The ins and outs of a community-based provincial program

December 10th, 2014

In 2012, the United Way of the Lower Mainland set out on a journey to mobilize and empower BC’s seniors by helping them with everyday tasks around the house and by connecting them with their community. In partnership with the Government of BC, the UWLM’s seniors program, Better at Home took to the community to facilitate selection of lead organizations that would best deliver Better at Home services to their most vulnerable seniors populations. As of September 2014, the Better at Home program has grown to 61 provincial programs and served over 6,300 seniors. Building on community assets and developing capacity at the program level are at the root of Better at Home’s work.

Setting up a local Better at Home program is complex. Building partnerships, developing contracts, handling insurance requirements, and finding the right staff all need to be tackled early on. For some organizations all of this is new, while others have years of experience in seniors work.

One of the duties of our local Better at Home coordinators is locating isolated seniors and pairing them with volunteers to help cultivate lasting relationships. Finding vulnerable seniors is difficult and time-consuming, as many are not engaged in social activities and are isolated at home. Finding volunteers can also be a challenge. Working with a vulnerable population requires diligent volunteer screening and training to ensure people are safe and prepared to deal with sensitive issues.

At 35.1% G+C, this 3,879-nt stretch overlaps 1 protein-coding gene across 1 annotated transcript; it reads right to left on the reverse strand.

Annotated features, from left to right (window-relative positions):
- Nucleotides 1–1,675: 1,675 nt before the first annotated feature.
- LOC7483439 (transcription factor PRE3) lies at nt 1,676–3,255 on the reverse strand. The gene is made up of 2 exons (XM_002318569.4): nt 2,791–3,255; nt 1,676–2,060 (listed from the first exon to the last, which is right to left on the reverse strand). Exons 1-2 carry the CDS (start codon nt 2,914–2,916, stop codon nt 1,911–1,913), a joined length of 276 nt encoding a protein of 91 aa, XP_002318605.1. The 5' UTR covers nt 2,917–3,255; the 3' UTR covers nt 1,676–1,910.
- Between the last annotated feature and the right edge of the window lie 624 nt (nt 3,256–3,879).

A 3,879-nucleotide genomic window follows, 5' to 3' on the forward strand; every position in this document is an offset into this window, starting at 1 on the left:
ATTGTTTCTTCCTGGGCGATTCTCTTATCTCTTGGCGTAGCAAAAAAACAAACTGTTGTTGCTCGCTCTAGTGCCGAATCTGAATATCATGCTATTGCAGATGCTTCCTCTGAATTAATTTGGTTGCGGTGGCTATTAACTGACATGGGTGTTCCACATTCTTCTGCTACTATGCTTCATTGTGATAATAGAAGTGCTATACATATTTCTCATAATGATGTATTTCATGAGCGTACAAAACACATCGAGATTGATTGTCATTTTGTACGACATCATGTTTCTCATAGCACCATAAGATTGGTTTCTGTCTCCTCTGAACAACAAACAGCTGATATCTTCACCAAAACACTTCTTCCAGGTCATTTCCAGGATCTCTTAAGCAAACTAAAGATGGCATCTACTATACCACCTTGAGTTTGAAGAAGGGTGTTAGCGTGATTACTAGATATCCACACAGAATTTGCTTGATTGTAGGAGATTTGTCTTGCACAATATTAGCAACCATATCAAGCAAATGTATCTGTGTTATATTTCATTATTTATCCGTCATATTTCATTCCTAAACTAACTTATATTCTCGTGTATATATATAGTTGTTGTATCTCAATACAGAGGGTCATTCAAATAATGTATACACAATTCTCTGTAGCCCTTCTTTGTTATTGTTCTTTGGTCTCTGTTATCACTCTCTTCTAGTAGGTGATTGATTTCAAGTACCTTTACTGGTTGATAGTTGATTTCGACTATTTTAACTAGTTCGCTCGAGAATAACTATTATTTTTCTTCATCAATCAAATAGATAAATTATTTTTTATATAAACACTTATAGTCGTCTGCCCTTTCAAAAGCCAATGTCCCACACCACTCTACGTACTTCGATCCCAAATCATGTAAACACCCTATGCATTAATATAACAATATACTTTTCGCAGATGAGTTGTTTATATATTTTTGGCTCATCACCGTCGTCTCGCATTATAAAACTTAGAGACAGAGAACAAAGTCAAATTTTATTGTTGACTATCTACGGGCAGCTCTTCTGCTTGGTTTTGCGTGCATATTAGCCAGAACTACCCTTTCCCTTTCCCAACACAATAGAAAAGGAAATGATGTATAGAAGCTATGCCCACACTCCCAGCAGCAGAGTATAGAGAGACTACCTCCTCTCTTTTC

The Better at Home Provincial Office supports each program with program development, implementation and service delivery. On our online HUB, local coordinators meet, ask questions, and share information and valuable resources. There they can find easy access to the program handbook, resources, and information about other provincial programs that can support their work. In-depth training opportunities are available through webinars and in-person training, and every two months a teleconference brings the program coordinators together to share their experience and build their practice. In addition, the two provincial field coordinators are available for individual program support. They check-in regularly with each program, point coordinators to appropriate resources, connect them directly with their peers and pay the programs a yearly visit.

Every day we learn from our programs and while we learn, we continuously adjust Better at Home to ensure all seniors are served as best as we can. Ongoing learning allows us to expand the breadth and reach of the program. It has been an enlightening and fruitful journey thus far, and we look forward to continue to support the independence of seniors in years to come.

Building on community assets and developing capacity at the program level are at the root of Better at Home's work.